Win98 Users Can Improve Memory Speed
Microsoft, in their infinite wisdom, have structured Windows 98 memory usage so that your swap file (virtual memory) is accessed before you run out of RAM (physical memory). This is a curious set up because as you know, virtual memory operates more slowly than physical memory. Microsoft claims (in MSKB article Q223294) that this method is more efficient. This may or may not be so. But you can compare as delivered performance against this tweak by launching some memory intensive programs (advanced graphics editors are perfect for this) and edit large files both before and after you make these changes. If you use more than 64MB RAM then this is worth a try. You can always change it back easily enough. Just edit your System.ini under the <386Enh> section, add the following line:
Reboot and run some of those memory intensive programs again, preferably under identical circumstances, to see if things have improved.
Easier And Faster Word Searches
The search feature built into the latest versions of Microsoft Word is too cumbersome. In order to search a single folder for all files containing a particular word requires a minimum of ten mouse clicks. Well, there is a better way. This should help with any word processor or text editor, not just in Word.
Close all open programs and click once on your desktop. Press F3 and, in the Look In box, type in the full path to the directory in which you save all your text and Word files (the default is usually C:\My Documents).
Now, in the Containing Text box, type in a short series of characters that would not be found in any of your existing text files. Something like QWT or the like. Start the search for which you should find no matches in the subject directory (C:\My Documents or whatever).
Once the search is complete, save it by going to File/Save Search. Once you finished the save you’ll notice a new icon on your desktop.
Now the trick is to make this saved search easy to access while working with any text editor or word processor (or combination thereof). Right click the new icon, drag it across the Desktop a short way and select Create Shortcut Here from the menu that appears when you release the button.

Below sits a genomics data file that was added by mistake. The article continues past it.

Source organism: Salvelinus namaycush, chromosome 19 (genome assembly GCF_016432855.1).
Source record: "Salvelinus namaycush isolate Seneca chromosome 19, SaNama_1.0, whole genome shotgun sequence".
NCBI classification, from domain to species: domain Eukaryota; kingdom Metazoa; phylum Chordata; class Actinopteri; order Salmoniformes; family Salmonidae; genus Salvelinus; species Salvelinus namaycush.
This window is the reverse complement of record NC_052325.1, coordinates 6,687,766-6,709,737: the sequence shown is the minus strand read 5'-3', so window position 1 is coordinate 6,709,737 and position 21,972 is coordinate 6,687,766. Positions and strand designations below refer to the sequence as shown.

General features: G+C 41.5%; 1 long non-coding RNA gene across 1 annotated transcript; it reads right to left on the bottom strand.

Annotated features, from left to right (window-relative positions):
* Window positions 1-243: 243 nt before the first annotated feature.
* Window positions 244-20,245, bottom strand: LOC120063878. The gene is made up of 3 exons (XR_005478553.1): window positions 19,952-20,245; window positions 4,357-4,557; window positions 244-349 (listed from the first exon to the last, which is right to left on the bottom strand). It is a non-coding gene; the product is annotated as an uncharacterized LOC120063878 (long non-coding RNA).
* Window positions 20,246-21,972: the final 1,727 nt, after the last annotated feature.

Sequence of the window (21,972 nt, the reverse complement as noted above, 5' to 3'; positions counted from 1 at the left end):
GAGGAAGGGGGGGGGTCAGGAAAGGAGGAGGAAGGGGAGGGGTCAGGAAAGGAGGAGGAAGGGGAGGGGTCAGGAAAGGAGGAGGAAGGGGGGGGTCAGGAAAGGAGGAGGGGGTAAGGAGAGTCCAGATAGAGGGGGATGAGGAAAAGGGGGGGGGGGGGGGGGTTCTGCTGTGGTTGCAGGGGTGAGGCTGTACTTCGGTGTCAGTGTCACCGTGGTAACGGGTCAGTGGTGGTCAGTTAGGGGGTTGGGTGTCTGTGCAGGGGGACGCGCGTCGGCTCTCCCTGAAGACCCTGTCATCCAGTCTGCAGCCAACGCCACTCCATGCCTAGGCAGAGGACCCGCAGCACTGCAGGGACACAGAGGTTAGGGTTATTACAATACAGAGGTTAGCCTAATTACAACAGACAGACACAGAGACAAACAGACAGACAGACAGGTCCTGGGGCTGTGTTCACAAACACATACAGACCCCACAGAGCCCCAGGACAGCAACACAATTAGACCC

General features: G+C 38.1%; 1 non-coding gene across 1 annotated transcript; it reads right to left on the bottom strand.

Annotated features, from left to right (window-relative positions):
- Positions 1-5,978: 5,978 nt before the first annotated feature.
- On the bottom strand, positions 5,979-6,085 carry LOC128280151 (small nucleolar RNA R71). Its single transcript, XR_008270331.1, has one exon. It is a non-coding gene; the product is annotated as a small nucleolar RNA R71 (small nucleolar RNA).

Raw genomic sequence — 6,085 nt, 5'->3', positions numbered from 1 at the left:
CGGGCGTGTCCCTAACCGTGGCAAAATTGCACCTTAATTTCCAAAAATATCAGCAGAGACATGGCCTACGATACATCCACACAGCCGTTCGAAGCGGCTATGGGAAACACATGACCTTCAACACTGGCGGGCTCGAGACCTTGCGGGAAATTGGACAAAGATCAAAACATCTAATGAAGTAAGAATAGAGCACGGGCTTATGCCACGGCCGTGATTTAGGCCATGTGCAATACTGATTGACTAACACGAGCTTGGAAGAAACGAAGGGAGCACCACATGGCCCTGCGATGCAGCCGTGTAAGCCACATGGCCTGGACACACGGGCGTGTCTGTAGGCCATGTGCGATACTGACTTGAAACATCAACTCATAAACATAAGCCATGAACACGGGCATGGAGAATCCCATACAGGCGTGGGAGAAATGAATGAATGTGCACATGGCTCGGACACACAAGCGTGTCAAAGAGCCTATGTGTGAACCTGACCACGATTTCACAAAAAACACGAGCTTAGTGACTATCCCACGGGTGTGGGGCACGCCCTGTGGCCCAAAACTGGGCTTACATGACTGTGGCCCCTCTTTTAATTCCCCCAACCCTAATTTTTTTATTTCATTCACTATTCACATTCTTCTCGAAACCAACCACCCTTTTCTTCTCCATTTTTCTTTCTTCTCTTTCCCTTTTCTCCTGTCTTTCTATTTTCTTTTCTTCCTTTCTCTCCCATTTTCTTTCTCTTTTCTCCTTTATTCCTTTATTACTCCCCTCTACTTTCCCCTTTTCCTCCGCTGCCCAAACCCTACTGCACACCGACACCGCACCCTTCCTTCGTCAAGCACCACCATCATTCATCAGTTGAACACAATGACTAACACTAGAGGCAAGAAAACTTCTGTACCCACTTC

Right click the new shortcut and assign a hot key so that you can launch it quickly without accessing your desktop. One good suggestion would be Ctrl+Shift+F. You could also drag it to your Quick Launch bar.
Now, any time you are working in any text editor, or combination of text based programs of any type, and you need to find a specific file in your central text document directory, you can just press the hot key you assigned and substitute QWT (or whatever you typed in) with the word you’re looking for.
Make DLLs Display Their Icons in Windows Explorer
By default Windows Explorer displays a generic icon for all DLL files even if some of them contain icons. If you sometimes look inside those DLL files at their icons you know that many DLLs have no icons, and some do. If you’d like to know at a glance which ones have icons then a quick Registry edit is just what you need. This tweak will change the default so that the first icon contained in a DLL is displayed in Windows Explorer.
Launch Regedit and drill down to this key: HKEY_CLASSES_ROOT\dllfile\DefaultIcon.
First back up the key you are about to modify:
Highlight (Default) in the right frame and select Export Registry File… from the Registry pull down menu.
Export or save the file to the location of your choice.
If you don’t like the results of this tweak, simply double click the exported file to undo the changes you are about to make.
Right click (Default) and choose Modify.
Replace all the information contained in the Value data: field with %1.
Exit Regedit, reboot and launch Windows Explorer. Find a file called Shell.DLL in C:\Windows\System and note that it, and many other DLLs now display an icon of its own rather than the default.